NASA Names Next Space Station Crew

NASA Names Next Space Station Crew
NASA astronaut Bill McArthur. (Image credit: NASA.)

NASA plans to return theInternational Space Station crew to its original size of three on the secondpost-Columbia shuttle mission.

NASA and its internationalpartners have named the station's 12th crew.

American astronaut BillMcArthur and Russia's Valery Tokarev will fly to the station on a Soyuz rocketin the fall. McArthur, who lived on the station once before, will be thestation's commander.

Thomas Reiter, a EuropeanSpace Agency astronaut, will be part of their crew too. He will arrive aboardthe shuttle Atlantis on the second shuttle mission since the 2003 disaster.

That mission is scheduledfor September, so Reiter's six-month stay could overlap the changeover from onecrew to the next.

NASA said Reiter'sassignment is part of a deal between the Russians and Europeans.

The station's crew was cutfrom three members to two after the shuttle disaster, because the absence ofthe shuttles severely limited supplies, including food, water and breathing air.

Reiter's crewmates on thesecond shuttle mission include commander Steve Lindsey, pilot Mark Kelly andmission specialists Piers Sellers, Mike Fossum, Lisa Nowak and StephanieWilson.

Reiter will return to Earthon a later shuttle or Soyuz flight.

Launch delayed again

A Kennedy Space Center launch team will wait until at least Thursday to get a new weather satellite offthe ground from California.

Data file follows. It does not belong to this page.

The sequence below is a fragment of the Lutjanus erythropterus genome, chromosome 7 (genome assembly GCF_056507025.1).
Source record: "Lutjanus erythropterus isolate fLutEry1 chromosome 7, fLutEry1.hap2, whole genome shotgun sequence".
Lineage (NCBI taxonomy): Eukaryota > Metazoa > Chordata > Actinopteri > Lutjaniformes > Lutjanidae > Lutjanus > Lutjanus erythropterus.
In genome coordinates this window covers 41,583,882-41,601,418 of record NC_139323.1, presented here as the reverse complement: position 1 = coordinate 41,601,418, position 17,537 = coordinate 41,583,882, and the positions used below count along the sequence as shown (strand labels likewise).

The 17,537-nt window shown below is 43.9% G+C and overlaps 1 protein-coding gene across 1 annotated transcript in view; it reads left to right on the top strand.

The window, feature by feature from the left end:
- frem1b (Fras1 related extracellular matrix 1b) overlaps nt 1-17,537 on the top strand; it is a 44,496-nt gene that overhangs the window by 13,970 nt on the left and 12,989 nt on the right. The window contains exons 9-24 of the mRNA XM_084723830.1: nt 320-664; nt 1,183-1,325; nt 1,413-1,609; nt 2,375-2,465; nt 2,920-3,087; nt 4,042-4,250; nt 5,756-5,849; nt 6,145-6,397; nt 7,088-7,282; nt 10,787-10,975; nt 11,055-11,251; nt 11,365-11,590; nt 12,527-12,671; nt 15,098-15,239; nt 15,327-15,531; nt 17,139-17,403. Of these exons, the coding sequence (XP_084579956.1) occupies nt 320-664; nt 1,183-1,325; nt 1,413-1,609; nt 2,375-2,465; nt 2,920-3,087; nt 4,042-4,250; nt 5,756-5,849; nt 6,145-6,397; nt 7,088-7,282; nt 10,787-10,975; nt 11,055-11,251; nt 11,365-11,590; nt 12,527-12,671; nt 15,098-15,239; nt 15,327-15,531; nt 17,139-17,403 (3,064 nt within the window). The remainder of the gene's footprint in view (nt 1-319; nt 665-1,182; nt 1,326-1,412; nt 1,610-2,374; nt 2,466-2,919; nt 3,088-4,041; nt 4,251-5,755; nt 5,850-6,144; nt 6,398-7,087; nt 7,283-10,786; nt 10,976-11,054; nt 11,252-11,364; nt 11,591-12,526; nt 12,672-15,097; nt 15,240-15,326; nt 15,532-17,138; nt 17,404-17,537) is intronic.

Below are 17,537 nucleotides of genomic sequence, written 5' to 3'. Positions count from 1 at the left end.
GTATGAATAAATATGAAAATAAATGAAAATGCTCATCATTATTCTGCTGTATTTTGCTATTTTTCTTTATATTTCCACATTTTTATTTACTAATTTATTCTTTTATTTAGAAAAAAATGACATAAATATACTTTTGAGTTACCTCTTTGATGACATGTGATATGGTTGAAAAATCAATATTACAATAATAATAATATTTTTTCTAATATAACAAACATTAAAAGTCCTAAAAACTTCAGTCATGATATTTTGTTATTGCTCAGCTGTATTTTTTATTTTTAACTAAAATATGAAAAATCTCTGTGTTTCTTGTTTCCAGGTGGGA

NASA rescheduled the launchfor Thursday after a connector hose came loose during the countdown toSaturday's liftoff of a Boeing Delta 2 rocket from Vandenberg Air Force Base in California.

The launch window for theNOAA-N weather satellite opens at 6:22 a.m. Eastern time and extends for 10minutes. The satellite will be used for forecasting and climate research

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John Kelly is the director of data journalism for ABC-owned TV stations at Walt Disney Television. An investigative reporter and data journalist, John covered space exploration, NASA and aerospace as a reporter for Florida Today for 11 years, four of those on the Space Reporter beat. John earned a journalism degree from the University of Kentucky and wrote for the Shelbyville News and Associated Press before joining Florida Today's space team. In 2013, John joined the data investigation team at USA Today and became director of data journalism there in 2018 before joining Disney in 2019. John is a two-time winner of the Edward R. Murrow award in 2020 and 2021, won a Goldsmith Prize for Investigative Reporting in 2020 and was a finalist for the Pulitzer Prize in Investigative Reporting in 2017. You can follow John on Twitter.